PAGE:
Pixie has been involved in the Sunday Service Committee at church, and is planning to lead our Thanksgiving Service. She is planning another service in January as well. I finally read some of my poetry at the writer's group, which was a good experience. I will have some poetry published in a local magazine in November.
We have been looking at some real estate; last week we looked at seven houses, all in the Ajijic area, all in our price range. We are in no hurry to buy a house because we're not sure the market is as good as it will be later, and we will be able to find many rentals in the spring. It was interesting looking at the houses, though. Since all the homes here are behind walls, you can't really tell what they're like. Every house seems to be very different with different layouts, colorful tiles, gardens, and terraces. Here is a house we liked the best, but it had a few problems which made us decide it wasn't THE ONE.
We are finding the prices of houses in Ajijic to be quite high, and we're wondering whether we might get more house for the money if we rent. We might eventually decide to buy a house in another town, like Chapala or Riberas, but, for now, we like it in Ajijic. We'll see what turns up in the spring, when there are more houses available to rent after the snowbirds leave. We're also wondering if prices may decline as a result of the mortgage problems in the US. If people can't sell their houses there, they can't buy them here.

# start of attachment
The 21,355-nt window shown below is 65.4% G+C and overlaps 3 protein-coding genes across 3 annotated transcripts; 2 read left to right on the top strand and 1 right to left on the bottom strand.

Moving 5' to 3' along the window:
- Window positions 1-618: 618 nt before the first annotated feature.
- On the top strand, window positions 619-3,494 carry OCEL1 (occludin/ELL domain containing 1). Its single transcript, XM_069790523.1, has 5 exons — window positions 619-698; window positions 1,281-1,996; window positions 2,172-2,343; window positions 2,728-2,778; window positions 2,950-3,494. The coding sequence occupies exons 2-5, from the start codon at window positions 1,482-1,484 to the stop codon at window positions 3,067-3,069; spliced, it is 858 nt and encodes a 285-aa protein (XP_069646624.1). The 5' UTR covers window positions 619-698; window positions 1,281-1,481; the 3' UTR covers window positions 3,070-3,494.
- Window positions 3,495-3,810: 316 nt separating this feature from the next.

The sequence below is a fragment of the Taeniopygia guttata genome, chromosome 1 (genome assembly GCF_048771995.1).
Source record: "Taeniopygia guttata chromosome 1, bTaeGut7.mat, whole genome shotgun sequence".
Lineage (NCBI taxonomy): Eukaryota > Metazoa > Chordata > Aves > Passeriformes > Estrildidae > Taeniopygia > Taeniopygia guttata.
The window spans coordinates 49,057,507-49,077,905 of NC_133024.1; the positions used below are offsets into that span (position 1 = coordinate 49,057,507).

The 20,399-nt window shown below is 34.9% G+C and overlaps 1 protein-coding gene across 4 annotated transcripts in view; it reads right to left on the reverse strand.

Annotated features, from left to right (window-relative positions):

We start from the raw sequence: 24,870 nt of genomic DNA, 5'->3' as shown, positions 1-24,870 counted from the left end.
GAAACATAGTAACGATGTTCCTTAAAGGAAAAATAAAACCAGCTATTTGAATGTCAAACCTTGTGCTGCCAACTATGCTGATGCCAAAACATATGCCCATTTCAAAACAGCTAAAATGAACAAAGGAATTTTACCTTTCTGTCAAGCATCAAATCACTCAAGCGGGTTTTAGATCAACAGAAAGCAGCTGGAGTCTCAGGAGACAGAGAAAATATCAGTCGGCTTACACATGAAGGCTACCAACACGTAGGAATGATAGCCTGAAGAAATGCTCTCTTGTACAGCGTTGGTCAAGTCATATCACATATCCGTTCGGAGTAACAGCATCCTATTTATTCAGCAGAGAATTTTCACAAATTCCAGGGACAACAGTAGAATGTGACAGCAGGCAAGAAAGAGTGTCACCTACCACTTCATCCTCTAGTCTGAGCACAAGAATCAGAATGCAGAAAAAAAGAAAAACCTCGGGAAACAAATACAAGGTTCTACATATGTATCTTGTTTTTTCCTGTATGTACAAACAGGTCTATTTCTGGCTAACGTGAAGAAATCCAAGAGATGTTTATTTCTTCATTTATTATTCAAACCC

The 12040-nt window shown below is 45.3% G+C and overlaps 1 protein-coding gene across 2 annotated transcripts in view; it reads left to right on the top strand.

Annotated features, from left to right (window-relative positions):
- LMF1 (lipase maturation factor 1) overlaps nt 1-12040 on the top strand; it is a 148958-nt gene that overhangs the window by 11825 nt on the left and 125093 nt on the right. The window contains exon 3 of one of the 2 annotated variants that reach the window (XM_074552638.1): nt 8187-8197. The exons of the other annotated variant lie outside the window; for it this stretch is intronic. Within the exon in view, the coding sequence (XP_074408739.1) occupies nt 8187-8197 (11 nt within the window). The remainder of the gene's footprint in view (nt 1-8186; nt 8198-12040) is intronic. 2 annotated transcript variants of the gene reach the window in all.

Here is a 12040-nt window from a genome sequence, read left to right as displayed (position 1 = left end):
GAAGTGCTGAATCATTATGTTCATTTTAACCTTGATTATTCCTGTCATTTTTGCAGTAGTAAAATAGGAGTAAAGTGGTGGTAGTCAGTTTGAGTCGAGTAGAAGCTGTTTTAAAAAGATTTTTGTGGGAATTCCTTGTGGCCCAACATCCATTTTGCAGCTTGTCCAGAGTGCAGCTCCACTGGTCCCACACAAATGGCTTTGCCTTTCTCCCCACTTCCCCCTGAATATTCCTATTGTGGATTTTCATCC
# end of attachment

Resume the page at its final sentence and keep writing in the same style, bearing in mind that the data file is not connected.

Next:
An update on the mudslides: the situation is much better. The people of San Juan Cosala have received much support, and most are back in their homes. They are having a big fund raiser fiesta this weekend with food, mariachi music, crafts, and other events. Many people will be going, including us.
I will probably do the next blog entry after our trip to Guanajuato with Curt and Judy. It is supposed to be gorgeous, so I should have some great photos.
Here's a short poem about Mexican houses:
Far from the hollow wood-frame walls
Whose siding I painted and caulked all those years,
These houses were built brick by brick
With cement mixed by boys with shovels,
Stand against the sun, thick with color.
Some grow back from walls and gates
Unseen garden spaces, stone, and water
Spilling over fountains. Iron, glass, and
Leather tables, chairs, sit inside, outside, inside
On covered terraces, quiet among succulent leaves